Long-Term Hepatic Vascular Access in the Nonhuman Primate for Recurrent Portal Vein Infusion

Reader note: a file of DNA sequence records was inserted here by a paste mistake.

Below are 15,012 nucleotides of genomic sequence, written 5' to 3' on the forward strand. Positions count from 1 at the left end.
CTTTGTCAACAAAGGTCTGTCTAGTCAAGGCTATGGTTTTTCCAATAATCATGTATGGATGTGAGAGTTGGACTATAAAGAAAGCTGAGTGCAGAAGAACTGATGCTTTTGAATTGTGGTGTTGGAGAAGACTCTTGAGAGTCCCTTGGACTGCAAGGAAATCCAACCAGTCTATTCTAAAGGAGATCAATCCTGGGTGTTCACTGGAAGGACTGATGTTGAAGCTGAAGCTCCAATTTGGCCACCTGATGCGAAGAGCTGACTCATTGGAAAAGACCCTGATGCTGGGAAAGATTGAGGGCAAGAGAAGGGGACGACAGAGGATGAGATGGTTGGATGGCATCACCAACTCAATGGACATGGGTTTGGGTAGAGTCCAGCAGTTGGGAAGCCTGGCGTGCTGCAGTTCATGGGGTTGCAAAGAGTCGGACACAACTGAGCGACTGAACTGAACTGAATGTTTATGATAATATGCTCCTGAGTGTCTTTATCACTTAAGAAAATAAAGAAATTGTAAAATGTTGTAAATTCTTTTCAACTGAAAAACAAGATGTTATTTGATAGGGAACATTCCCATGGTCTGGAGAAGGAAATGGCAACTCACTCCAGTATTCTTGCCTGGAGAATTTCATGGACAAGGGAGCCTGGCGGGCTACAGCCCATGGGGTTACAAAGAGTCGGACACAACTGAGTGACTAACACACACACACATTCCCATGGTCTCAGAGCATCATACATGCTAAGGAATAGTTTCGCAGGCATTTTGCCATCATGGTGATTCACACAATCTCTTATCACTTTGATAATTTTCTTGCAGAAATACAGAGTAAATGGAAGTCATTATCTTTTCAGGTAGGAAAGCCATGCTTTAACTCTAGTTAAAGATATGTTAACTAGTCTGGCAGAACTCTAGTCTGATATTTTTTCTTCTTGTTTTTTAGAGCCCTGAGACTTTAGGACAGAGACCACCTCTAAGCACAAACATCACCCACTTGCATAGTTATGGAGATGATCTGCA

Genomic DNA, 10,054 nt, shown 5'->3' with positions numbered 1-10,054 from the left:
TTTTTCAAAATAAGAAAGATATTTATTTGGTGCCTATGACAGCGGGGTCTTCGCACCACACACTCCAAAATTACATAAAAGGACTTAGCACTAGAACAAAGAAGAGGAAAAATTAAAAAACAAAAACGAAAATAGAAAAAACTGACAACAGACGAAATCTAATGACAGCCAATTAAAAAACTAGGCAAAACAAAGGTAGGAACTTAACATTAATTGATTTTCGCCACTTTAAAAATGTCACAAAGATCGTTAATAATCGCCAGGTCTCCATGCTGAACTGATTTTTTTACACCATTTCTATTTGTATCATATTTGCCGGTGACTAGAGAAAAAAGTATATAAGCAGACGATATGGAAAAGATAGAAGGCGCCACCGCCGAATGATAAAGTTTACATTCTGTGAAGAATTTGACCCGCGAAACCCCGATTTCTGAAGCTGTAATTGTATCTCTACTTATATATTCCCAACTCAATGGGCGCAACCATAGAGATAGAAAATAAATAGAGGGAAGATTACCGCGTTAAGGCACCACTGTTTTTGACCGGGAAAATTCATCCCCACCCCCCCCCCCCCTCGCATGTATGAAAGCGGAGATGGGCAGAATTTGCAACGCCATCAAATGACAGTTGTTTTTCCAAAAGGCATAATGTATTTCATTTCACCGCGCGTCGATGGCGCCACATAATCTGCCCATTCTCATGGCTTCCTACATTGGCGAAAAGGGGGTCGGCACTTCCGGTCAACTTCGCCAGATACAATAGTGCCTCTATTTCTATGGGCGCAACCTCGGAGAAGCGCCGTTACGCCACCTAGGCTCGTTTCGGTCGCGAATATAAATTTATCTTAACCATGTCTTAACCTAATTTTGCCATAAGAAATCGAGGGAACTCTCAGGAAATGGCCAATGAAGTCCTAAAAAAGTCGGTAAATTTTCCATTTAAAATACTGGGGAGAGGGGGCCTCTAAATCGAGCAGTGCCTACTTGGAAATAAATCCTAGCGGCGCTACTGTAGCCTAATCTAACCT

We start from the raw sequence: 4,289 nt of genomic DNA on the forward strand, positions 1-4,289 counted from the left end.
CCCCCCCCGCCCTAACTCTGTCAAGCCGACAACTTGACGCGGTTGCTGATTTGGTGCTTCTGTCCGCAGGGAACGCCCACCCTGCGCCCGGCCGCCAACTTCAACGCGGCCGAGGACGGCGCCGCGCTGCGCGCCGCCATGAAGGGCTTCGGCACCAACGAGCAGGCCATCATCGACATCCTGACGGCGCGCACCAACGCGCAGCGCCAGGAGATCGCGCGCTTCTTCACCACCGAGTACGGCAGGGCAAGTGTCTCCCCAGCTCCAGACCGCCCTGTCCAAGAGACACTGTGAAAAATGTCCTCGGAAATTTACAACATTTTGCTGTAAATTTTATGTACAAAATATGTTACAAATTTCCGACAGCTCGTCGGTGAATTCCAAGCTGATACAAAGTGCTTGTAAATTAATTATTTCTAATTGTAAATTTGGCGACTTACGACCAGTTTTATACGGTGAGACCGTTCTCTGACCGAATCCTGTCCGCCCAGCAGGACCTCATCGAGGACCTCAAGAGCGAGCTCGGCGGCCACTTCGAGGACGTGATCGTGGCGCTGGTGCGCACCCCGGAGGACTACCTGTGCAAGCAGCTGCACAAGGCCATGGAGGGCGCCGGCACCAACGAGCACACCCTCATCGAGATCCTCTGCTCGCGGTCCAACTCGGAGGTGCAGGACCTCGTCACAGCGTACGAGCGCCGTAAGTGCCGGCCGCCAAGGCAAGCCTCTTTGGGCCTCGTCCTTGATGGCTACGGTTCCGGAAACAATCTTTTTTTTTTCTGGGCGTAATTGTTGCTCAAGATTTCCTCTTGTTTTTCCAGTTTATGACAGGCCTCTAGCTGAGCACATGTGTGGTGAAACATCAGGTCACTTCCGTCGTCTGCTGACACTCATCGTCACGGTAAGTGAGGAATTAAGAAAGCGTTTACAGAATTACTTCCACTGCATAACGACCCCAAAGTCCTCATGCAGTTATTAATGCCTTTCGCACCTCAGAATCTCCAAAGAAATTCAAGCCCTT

AbstractIslet cell transplantation in nonhuman primates is generally performed in the liver, by infusion of the transplant into the portal vein. We introduced a vascular access port with the catheter tip located in the splenic vein to avoid multiple major survival surgeries. This procedure was conducted in 16 cynomolgus and 9 rhesus macaques. A subset underwent islet cell transplantation. A historic control group ( n == 17) received the transplant via open midline laparotomy. The groups did not differ in operation time (median about 60 min): however, animals undergoing midline laparotomy required significantly more opioid pain relief postoperatively than animals implanted with a hepatic vascular access port. Animals after port placement and transplantation had significantly higher blood hemoglobin values than those in the control group, but these values were still in the normal range. In addition to transplantation, the port could be used for administration of biologics and for blood sampling. In all cases, the port remained patent for infusion purposes (median follow-up 336 days, range 62––485 days). Patency for blood sampling was maintained in about half of the animals: the 50%% survival of patency for sampling was 255 days. This difference between infusion and sampling patency is most likely due to the location of the catheter tip in the splenic vein, with occlusion caused by the small vessel-to-catheter ratio. We conclude that hepatic vascular access enables long-term frequent administration of cells, medication, or other products and also serves to sample blood: hence, this procedure contributes to a higher level of animal's well-being.